Thread: physical injury
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Old September 21, 2012, 12:35 PM   #4
Frank Ettin
Join Date: November 23, 2005
Location: California - San Francisco
Posts: 8,884
There are times when a heavily recoiling handgun will be chosen because it does suit one's particular needs. Someone might have good reason to carry a .454 Casul or .500 S&W for handgun hunting or tramping in bear country. Or someone might have a particular legitimate reason for carrying a light weight, alloy frame .357 Magnum or .44 Magnum revolver.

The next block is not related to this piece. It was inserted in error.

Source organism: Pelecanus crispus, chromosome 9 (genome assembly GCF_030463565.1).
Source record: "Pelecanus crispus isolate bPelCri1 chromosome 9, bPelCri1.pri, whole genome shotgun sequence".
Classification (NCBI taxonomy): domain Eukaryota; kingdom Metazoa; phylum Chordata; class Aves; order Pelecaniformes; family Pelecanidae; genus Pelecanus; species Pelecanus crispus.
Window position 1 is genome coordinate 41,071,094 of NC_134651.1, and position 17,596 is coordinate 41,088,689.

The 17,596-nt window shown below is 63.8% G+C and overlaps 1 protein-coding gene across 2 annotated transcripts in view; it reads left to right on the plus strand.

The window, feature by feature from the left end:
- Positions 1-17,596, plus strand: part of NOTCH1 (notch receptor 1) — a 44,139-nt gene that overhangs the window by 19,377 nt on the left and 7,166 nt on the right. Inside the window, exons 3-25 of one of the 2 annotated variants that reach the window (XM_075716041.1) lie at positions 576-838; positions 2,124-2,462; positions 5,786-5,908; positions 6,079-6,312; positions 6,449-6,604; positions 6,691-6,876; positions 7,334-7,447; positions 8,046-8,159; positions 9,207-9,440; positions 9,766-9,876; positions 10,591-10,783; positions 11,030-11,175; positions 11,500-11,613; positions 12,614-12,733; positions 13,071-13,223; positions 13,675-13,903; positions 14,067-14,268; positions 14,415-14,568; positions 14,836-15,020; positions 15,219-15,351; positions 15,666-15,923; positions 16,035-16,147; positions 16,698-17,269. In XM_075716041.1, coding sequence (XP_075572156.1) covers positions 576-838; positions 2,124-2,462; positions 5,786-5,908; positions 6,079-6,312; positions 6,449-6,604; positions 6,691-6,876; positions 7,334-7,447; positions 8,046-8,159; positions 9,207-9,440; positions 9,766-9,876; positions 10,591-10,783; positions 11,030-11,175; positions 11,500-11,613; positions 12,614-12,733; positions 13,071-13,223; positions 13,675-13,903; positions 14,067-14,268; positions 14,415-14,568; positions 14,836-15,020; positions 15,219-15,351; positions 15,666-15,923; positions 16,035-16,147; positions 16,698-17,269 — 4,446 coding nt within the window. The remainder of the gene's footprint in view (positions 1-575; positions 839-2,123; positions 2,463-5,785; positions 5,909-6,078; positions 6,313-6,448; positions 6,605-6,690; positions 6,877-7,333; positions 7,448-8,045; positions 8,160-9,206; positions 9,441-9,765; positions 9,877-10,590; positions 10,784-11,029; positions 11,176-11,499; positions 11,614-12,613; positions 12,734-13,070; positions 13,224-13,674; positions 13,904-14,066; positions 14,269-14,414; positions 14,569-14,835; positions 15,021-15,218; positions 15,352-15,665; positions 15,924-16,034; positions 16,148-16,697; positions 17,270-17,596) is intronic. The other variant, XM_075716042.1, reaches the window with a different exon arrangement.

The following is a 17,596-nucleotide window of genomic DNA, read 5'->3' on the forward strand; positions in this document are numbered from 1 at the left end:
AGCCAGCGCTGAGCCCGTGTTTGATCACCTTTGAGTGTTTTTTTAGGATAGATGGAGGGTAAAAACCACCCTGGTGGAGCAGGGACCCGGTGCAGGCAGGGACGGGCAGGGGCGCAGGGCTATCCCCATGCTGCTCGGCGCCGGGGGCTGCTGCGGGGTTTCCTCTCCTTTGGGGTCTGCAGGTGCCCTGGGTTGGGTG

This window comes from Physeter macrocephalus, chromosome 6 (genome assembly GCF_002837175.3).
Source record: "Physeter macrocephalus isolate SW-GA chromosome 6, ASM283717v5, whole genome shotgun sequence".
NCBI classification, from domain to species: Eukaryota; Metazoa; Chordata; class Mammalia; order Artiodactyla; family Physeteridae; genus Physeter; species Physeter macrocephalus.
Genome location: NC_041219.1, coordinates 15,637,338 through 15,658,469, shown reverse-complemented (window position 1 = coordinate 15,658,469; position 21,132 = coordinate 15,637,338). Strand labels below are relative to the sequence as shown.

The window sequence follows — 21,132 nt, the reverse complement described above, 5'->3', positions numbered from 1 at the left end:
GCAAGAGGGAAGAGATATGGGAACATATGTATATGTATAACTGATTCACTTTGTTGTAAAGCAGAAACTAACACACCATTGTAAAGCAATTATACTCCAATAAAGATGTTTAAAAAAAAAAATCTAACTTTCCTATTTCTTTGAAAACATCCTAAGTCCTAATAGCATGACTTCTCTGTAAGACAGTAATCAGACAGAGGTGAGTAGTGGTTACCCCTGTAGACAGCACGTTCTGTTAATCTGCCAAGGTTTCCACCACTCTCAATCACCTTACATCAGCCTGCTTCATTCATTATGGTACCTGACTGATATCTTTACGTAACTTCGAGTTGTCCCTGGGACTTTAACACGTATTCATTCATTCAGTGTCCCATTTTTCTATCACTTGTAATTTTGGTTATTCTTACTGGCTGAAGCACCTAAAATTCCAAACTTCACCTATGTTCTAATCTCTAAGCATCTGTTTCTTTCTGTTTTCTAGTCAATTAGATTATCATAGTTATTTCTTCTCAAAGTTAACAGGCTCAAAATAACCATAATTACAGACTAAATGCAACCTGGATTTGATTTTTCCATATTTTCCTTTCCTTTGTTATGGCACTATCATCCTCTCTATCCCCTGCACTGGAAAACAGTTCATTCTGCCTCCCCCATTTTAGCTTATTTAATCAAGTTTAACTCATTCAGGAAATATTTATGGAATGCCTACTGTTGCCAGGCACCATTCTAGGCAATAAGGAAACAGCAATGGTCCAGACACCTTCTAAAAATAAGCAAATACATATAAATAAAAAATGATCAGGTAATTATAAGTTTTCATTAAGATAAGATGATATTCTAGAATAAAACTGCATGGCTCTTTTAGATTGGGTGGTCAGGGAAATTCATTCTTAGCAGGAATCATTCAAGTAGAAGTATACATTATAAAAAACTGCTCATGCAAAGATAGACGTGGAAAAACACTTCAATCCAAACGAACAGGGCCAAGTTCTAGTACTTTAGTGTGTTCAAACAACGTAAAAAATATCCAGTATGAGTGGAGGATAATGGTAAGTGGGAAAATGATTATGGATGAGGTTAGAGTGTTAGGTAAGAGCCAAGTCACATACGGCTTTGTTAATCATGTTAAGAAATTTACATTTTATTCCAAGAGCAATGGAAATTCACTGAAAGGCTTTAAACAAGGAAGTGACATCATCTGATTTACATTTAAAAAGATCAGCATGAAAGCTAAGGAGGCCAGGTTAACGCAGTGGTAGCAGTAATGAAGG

But I have also heard of people who have suffered hand, wrist, forearm or elbow injury from shooting big bruisers over too long a period. I believe gun writer John Taffin had that experience.

So it seems to make sense to limit one's exposure to heavy handgun recoil.

Originally Posted by Newton24b
...then how can we say its good to do 3000 rounds of 38+p or 357 through an lcr for a range test?...
Who says it's good to do that. Why would anyone want to do that?
"It is long been a principle of ours that one is no more armed because he has possession of a firearm than he is a musician because he owns a piano. There is no point in having a gun if you are not capable of using it skillfully." -- Jeff Cooper
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